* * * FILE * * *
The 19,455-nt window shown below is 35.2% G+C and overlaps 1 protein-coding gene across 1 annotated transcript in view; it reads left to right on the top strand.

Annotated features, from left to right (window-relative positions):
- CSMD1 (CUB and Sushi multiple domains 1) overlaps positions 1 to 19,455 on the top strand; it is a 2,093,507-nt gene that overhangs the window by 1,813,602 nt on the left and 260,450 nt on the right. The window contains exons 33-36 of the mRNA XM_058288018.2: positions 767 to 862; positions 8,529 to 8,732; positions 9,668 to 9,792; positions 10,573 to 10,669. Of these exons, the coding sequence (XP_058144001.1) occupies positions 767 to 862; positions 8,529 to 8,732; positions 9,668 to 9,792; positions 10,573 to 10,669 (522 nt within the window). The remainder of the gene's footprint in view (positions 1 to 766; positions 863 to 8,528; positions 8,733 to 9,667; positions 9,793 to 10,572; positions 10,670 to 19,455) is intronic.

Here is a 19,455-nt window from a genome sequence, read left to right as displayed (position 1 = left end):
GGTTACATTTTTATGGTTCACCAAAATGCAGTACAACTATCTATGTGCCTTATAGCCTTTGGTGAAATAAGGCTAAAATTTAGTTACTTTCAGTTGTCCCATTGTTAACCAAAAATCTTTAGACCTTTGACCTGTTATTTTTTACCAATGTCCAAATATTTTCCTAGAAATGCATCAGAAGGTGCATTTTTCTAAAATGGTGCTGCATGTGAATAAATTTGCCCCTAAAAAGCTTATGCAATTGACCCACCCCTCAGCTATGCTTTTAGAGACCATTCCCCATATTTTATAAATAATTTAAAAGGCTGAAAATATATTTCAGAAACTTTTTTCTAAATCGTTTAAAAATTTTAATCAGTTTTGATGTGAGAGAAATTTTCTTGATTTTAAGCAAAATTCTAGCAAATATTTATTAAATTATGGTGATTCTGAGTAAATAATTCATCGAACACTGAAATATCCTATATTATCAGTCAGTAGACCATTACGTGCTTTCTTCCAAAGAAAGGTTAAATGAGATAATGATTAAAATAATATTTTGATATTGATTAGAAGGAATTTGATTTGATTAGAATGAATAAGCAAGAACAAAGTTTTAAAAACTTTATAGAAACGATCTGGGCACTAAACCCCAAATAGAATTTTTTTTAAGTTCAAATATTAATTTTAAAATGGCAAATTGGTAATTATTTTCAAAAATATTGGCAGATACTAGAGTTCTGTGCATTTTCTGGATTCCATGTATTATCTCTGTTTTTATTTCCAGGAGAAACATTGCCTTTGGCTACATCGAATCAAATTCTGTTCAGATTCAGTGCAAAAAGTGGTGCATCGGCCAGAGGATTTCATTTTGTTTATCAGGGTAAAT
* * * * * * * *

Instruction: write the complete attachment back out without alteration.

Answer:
The 19,455-nt window shown below is 35.2% G+C and overlaps 1 protein-coding gene across 1 annotated transcript in view; it reads left to right on the top strand.

Annotated features, from left to right (window-relative positions):
- CSMD1 (CUB and Sushi multiple domains 1) overlaps positions 1 to 19,455 on the top strand; it is a 2,093,507-nt gene that overhangs the window by 1,813,602 nt on the left and 260,450 nt on the right. The window contains exons 33-36 of the mRNA XM_058288018.2: positions 767 to 862; positions 8,529 to 8,732; positions 9,668 to 9,792; positions 10,573 to 10,669. Of these exons, the coding sequence (XP_058144001.1) occupies positions 767 to 862; positions 8,529 to 8,732; positions 9,668 to 9,792; positions 10,573 to 10,669 (522 nt within the window). The remainder of the gene's footprint in view (positions 1 to 766; positions 863 to 8,528; positions 8,733 to 9,667; positions 9,793 to 10,572; positions 10,670 to 19,455) is intronic.

Here is a 19,455-nt window from a genome sequence, read left to right as displayed (position 1 = left end):
GGTTACATTTTTATGGTTCACCAAAATGCAGTACAACTATCTATGTGCCTTATAGCCTTTGGTGAAATAAGGCTAAAATTTAGTTACTTTCAGTTGTCCCATTGTTAACCAAAAATCTTTAGACCTTTGACCTGTTATTTTTTACCAATGTCCAAATATTTTCCTAGAAATGCATCAGAAGGTGCATTTTTCTAAAATGGTGCTGCATGTGAATAAATTTGCCCCTAAAAAGCTTATGCAATTGACCCACCCCTCAGCTATGCTTTTAGAGACCATTCCCCATATTTTATAAATAATTTAAAAGGCTGAAAATATATTTCAGAAACTTTTTTCTAAATCGTTTAAAAATTTTAATCAGTTTTGATGTGAGAGAAATTTTCTTGATTTTAAGCAAAATTCTAGCAAATATTTATTAAATTATGGTGATTCTGAGTAAATAATTCATCGAACACTGAAATATCCTATATTATCAGTCAGTAGACCATTACGTGCTTTCTTCCAAAGAAAGGTTAAATGAGATAATGATTAAAATAATATTTTGATATTGATTAGAAGGAATTTGATTTGATTAGAATGAATAAGCAAGAACAAAGTTTTAAAAACTTTATAGAAACGATCTGGGCACTAAACCCCAAATAGAATTTTTTTTAAGTTCAAATATTAATTTTAAAATGGCAAATTGGTAATTATTTTCAAAAATATTGGCAGATACTAGAGTTCTGTGCATTTTCTGGATTCCATGTATTATCTCTGTTTTTATTTCCAGGAGAAACATTGCCTTTGGCTACATCGAATCAAATTCTGTTCAGATTCAGTGCAAAAAGTGGTGCATCGGCCAGAGGATTTCATTTTGTTTATCAGGGTAAAT